Date of Birth: 5 February 1921, Berlin, Germany
Birth Name: Klaus Hugo Adam
Nicknames: Sir Ken Adam
Sir Ken Adam, the Academy Award-winning film designer, who has died aged 95, awed a generation of moviegoers with his larger-than-life sets projecting megalomaniac power; such creations as the “War Room” in Dr Strangelove (1964) and the hollow volcano from which James Bond’s nemesis Ernst Stavro Blofeld launches spacecraft to provoke nuclear warfare in You Only Live Twice (1967) had an influence far beyond the world of entertainment.
Ronald Reagan, newly inaugurated, asked to see the “War Room” only to be told it had been a figment of Adam’s imagination. And the work of a generation of British architects led by Norman Foster and Richard Rogers was heavily influenced by schoolboy exposure to Adam’s Bond interiors.
Though he trained as an architect, Adam did so purely to get into movie design. Yet in a crowning irony Foster’s design for the reunified Germany’s Reichstag drew heavily on the work of Adam – who had persuaded his parents to flee Berlin after seeing the original gutted by fire. Adam’s influence can be seen in buildings worldwide, from the Lloyd’s building in the City and Canary Wharf underground station to the skyline of 21st-century Shanghai.
Stephen Spielberg reckoned the Strangelove set Adam devised for Stanley Kubrick “the greatest in the history of movies”. Bond aficionados might nominate Blofeld’s caldera, Dr No’s hideout at Crab Key or Goldfinger’s deadly “Rumpus Room”. Adam disliked the last because the script turned it into a gas chamber, reminding him of the fate suffered by many of his family in Auschwitz; he had also been one of the first British officers into Belsen.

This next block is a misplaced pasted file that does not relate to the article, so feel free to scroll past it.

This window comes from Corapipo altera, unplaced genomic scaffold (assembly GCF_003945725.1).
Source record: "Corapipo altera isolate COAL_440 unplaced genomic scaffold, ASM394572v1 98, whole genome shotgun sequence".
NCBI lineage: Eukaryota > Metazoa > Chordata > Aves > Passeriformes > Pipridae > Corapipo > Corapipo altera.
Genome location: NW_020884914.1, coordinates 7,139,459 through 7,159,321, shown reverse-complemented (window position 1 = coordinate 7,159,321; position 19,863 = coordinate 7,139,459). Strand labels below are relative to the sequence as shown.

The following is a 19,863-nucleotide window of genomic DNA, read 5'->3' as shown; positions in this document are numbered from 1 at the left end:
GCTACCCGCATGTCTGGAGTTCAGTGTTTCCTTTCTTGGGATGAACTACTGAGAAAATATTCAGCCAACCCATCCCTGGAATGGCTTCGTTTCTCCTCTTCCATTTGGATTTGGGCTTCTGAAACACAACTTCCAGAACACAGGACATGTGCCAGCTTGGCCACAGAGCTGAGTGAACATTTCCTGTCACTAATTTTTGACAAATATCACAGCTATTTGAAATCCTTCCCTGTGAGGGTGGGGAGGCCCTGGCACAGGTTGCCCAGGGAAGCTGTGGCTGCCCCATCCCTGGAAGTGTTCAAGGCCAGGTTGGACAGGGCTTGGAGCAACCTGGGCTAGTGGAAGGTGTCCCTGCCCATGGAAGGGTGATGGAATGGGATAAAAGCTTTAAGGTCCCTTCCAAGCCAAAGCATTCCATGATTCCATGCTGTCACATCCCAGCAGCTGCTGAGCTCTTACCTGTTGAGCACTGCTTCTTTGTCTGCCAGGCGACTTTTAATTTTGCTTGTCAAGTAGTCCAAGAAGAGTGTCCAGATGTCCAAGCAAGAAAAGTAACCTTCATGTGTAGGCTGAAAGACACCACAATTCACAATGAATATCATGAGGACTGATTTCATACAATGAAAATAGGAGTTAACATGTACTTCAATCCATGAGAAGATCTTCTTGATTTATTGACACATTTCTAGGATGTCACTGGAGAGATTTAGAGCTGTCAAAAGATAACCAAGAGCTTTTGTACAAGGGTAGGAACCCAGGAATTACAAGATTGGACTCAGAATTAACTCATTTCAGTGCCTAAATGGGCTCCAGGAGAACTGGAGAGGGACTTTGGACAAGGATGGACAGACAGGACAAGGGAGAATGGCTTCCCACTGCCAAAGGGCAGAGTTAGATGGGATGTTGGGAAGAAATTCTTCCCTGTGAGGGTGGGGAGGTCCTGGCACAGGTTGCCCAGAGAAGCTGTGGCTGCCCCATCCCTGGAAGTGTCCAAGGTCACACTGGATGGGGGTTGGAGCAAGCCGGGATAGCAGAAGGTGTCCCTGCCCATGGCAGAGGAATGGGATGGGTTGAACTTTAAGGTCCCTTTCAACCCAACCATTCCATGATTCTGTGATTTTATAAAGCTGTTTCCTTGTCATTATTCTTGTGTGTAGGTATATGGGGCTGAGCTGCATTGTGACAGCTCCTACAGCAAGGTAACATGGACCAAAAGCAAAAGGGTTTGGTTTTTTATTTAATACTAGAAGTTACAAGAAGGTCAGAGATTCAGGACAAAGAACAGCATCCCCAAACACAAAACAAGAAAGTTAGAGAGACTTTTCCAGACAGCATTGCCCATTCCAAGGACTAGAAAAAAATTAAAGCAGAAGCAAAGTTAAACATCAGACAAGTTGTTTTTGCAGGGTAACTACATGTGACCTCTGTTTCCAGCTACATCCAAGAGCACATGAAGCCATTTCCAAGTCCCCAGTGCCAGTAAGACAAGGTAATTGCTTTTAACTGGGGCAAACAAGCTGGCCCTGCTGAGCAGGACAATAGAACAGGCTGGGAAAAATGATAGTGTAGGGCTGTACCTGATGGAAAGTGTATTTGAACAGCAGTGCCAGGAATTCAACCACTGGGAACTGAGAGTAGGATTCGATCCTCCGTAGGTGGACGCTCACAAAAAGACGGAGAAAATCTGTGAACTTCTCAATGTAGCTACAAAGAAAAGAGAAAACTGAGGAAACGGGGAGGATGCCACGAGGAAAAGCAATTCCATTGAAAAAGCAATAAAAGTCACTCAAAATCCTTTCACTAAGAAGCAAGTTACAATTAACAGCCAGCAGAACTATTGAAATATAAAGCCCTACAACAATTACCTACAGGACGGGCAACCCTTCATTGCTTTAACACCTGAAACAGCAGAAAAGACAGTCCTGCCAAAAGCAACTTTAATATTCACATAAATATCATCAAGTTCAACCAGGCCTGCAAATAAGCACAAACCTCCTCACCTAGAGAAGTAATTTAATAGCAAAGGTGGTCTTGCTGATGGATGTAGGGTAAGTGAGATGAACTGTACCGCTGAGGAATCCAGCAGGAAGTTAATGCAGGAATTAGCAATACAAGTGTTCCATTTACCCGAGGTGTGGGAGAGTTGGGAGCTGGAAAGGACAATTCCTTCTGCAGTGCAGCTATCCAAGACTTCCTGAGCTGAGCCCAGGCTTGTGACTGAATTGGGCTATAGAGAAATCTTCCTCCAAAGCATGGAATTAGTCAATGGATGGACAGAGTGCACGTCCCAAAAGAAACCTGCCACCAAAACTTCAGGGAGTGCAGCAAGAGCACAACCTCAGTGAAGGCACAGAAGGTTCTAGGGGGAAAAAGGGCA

Adam’s speciality was bunkers. His first, in 1948, was for Edward Dmytryk’s film Obsession, starring Robert Newton. He developed the combination of claustrophobia and menace further in Ten Seconds to Hell (1959), in which German soldiers defuse bombs beneath Berlin. Then came his first masterpieces, Dr No (1962) and Strangelove; in the latter he maximised the feeling of vastness by never displaying the entire set at any one time.
He won his Oscars with more conservative designs: for Barry Lyndon (1975) and The Madness of King George (1994). He was awarded Baftas for edgier work: Dr Strangelove and The Ipcress File (1965) Adam’s kitchen for Michael Caine influencing a generation of bachelors to grind their own coffee.
Though Adam dismissed his 007 designs as “complete fantasy,” he was grateful for the way the Bond films allowed him to indulge his imagination. Two designs stand out: Blofeld’s extinct volcano, and the supertanker that swallows up submarines in The Spy Who Loved Me (1977).
The volcano set, equipped with a full-sized rocket, helicopter landing pad and monorail, was built from scratch at Pinewood by 250 workers using 700 tons of steel. “Such a set,” said Adam, “represents both a dream and a nightmare in movie-making.” When it was torn down, he vowed that if he ever had to build another sound stage from scratch it would be a permanent structure.
His chance came 10 years later when he found himself back at Pinewood building the 60,000 sq ft 007 stage, still in use today. Adam collaborated with the sound stage expert Michael Brown to build what was then the world’s largest set, nicknamed Jonah after the prophet swallowed by the Biblical whale. The set boasting three 5/8ths scale nuclear submarines floating in their pens – was opened by the prime minister, Harold Wilson.